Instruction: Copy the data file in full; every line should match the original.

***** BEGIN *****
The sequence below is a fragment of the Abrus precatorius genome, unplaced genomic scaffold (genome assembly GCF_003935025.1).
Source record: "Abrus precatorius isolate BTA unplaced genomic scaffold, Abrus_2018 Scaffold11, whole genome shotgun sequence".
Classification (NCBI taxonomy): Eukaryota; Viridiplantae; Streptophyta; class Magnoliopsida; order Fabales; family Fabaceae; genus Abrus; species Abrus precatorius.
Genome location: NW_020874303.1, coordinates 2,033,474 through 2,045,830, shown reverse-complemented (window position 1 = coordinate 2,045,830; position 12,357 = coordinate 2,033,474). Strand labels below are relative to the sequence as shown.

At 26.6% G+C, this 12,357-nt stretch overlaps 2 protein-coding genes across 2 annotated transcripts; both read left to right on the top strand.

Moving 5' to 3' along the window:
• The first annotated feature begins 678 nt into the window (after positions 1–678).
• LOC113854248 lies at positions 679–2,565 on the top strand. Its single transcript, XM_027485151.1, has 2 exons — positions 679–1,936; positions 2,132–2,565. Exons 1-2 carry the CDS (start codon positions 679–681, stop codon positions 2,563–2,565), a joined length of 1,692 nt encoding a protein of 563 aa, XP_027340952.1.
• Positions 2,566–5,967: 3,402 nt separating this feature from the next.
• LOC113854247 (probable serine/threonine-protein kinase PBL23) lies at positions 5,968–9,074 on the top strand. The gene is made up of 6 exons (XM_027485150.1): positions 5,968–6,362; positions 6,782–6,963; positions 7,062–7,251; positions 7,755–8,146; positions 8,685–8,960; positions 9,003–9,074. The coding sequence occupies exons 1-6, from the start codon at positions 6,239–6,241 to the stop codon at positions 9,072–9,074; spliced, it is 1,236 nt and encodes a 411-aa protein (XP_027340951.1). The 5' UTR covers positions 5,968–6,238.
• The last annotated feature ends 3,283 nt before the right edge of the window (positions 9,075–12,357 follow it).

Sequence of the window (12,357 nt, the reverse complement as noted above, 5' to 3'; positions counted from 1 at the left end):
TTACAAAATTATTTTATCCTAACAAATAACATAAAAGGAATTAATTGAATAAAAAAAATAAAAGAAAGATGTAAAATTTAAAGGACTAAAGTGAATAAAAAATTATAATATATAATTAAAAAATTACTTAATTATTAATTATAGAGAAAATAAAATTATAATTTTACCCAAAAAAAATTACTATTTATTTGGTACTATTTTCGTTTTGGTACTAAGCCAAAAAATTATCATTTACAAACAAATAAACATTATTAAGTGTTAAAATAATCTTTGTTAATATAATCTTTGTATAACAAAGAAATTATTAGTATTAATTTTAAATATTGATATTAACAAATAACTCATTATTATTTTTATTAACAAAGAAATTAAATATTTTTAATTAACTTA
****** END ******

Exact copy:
The sequence below is a fragment of the Abrus precatorius genome, unplaced genomic scaffold (genome assembly GCF_003935025.1).
Source record: "Abrus precatorius isolate BTA unplaced genomic scaffold, Abrus_2018 Scaffold11, whole genome shotgun sequence".
Classification (NCBI taxonomy): Eukaryota; Viridiplantae; Streptophyta; class Magnoliopsida; order Fabales; family Fabaceae; genus Abrus; species Abrus precatorius.
Genome location: NW_020874303.1, coordinates 2,033,474 through 2,045,830, shown reverse-complemented (window position 1 = coordinate 2,045,830; position 12,357 = coordinate 2,033,474). Strand labels below are relative to the sequence as shown.

At 26.6% G+C, this 12,357-nt stretch overlaps 2 protein-coding genes across 2 annotated transcripts; both read left to right on the top strand.

Moving 5' to 3' along the window:
• The first annotated feature begins 678 nt into the window (after positions 1–678).
• LOC113854248 lies at positions 679–2,565 on the top strand. Its single transcript, XM_027485151.1, has 2 exons — positions 679–1,936; positions 2,132–2,565. Exons 1-2 carry the CDS (start codon positions 679–681, stop codon positions 2,563–2,565), a joined length of 1,692 nt encoding a protein of 563 aa, XP_027340952.1.
• Positions 2,566–5,967: 3,402 nt separating this feature from the next.
• LOC113854247 (probable serine/threonine-protein kinase PBL23) lies at positions 5,968–9,074 on the top strand. The gene is made up of 6 exons (XM_027485150.1): positions 5,968–6,362; positions 6,782–6,963; positions 7,062–7,251; positions 7,755–8,146; positions 8,685–8,960; positions 9,003–9,074. The coding sequence occupies exons 1-6, from the start codon at positions 6,239–6,241 to the stop codon at positions 9,072–9,074; spliced, it is 1,236 nt and encodes a 411-aa protein (XP_027340951.1). The 5' UTR covers positions 5,968–6,238.
• The last annotated feature ends 3,283 nt before the right edge of the window (positions 9,075–12,357 follow it).

Sequence of the window (12,357 nt, the reverse complement as noted above, 5' to 3'; positions counted from 1 at the left end):
TTACAAAATTATTTTATCCTAACAAATAACATAAAAGGAATTAATTGAATAAAAAAAATAAAAGAAAGATGTAAAATTTAAAGGACTAAAGTGAATAAAAAATTATAATATATAATTAAAAAATTACTTAATTATTAATTATAGAGAAAATAAAATTATAATTTTACCCAAAAAAAATTACTATTTATTTGGTACTATTTTCGTTTTGGTACTAAGCCAAAAAATTATCATTTACAAACAAATAAACATTATTAAGTGTTAAAATAATCTTTGTTAATATAATCTTTGTATAACAAAGAAATTATTAGTATTAATTTTAAATATTGATATTAACAAATAACTCATTATTATTTTTATTAACAAAGAAATTAAATATTTTTAATTAACTTA